The voice of one anguished Dalit
by Khushwant Singh, Hindustan Times, October 27, 2006
New Delhi, India -- In the last 70 years India produced three great leaders who made Dalits conscious of their rights in our caste-ridden society: Dr. Bhim Rao Ambedkar, Babu Jagjivan Ram and Kanshi Ram.
<< Kanshiram’s tryst with Dalit cause took off in 1978.
Ambedkar took up cudgels, on behalf of the Mahars of Maharashtra, represented them at the Round Table Conference and was one of the drafters of our Constitution. However, none of this lessened the discrimination practiced by upper castes.
In sheer desperation he decided to extricate his community from the Hindus by converting them to another religion. He toyed with the idea of Sikhism but changed his mind and opted for Buddhism. So we have neo-Buddhists, largely Mahars.
Babu Jagjiwan Ram was the principal figure of the renaissance of Dalit consciousness. However, he opted for an easier life, as a government minister. Although he remained a Cabinet minister in the central government, and for some time a deputy prime minister, he did very little to improve the general lot of the Dalits.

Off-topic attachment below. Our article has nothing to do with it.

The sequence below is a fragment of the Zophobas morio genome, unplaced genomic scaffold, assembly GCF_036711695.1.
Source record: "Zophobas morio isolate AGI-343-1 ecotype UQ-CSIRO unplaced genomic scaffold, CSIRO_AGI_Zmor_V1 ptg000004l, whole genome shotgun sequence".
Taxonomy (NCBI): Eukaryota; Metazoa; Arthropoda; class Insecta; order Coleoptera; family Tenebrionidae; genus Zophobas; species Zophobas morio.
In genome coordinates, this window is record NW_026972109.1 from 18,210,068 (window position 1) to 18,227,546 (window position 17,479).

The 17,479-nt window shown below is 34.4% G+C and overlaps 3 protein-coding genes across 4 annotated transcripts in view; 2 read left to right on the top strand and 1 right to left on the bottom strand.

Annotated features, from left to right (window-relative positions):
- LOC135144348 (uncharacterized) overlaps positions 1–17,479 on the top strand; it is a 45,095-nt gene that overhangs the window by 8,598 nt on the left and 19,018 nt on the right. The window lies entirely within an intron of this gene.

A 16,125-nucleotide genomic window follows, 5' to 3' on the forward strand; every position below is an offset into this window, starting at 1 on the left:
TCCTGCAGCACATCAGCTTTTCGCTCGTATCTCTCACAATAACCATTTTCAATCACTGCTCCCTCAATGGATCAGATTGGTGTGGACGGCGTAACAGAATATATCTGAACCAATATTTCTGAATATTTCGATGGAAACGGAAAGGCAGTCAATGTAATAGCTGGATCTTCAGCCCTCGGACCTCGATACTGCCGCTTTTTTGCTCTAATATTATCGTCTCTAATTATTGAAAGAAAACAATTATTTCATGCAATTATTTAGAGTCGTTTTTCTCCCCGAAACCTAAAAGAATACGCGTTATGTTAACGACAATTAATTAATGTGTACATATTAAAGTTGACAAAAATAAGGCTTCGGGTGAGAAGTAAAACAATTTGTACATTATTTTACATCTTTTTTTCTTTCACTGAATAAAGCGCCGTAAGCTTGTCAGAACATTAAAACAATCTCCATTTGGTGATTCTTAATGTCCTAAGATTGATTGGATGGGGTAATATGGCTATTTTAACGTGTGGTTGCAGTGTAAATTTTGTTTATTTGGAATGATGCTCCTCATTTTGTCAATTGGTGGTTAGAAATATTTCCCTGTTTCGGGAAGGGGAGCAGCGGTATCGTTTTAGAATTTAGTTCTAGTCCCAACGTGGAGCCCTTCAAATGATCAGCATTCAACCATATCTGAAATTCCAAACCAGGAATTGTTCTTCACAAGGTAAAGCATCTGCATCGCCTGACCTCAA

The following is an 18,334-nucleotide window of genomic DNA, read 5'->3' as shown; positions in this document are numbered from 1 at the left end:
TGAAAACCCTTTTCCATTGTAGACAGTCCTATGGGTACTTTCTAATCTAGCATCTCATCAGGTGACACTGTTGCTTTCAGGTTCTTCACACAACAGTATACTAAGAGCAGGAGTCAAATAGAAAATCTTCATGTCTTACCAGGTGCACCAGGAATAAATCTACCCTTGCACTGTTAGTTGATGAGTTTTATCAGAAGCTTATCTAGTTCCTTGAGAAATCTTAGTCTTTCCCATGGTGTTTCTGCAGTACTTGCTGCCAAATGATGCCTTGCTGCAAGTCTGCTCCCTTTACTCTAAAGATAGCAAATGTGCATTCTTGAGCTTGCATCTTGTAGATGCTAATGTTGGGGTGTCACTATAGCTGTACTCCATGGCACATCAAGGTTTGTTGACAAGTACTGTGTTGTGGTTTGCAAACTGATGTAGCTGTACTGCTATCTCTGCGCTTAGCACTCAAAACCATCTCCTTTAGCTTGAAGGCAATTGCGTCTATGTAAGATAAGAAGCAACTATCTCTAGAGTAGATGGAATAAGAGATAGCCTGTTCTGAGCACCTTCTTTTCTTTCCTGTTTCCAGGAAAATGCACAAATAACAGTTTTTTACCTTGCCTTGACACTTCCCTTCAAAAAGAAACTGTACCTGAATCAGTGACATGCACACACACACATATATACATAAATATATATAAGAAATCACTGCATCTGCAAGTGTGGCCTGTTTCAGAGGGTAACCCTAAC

Kanshi Ram was from a different mould. He was not an intellectual nor looked for official patronage. He was born into Sikh Dalit family of Ropar (Punjab). His one aim was to make Dalits across the country a united electoral force and acquire political power to better their status. His efforts bore fruit. Mayawati is his protégé. Unfortunately, his health began to fail and he was unable to control Mayawati’s squander-mania. She blew up crores in laying parks with Ambedkar’s statues.
Kanshi Ram was put out of action by a stroke some five years ago. One did not hear much about him besides the squabbles between Mayawati and his Sikh family from Ropar. I have no doubt she provided him with the best medical attention till he died on October 9, 2006. He was 74.
Almost every leader paid Kanshi Ram tributes. Ambedkar remains an icon of the Dalits, Jagjivan Babu a sarkari figurehead, Kanshi Ram is the voice of the Dalits.
I had the privilege of spending three days with Kanshi Ram in Hyderabad some 28 years ago. We were at a seminar organised by the Leslie Sawhney Foundation. Kanshi Ram was evidently out of his depth among intellectuals. He was more comfortable conversing in Punjabi with me. We ate and relaxed together. But I could sense his suppressed anger at the treatment of his fellow suffering Dalits. I shared his anguish. I also sensed he meant more to India than all of us put together.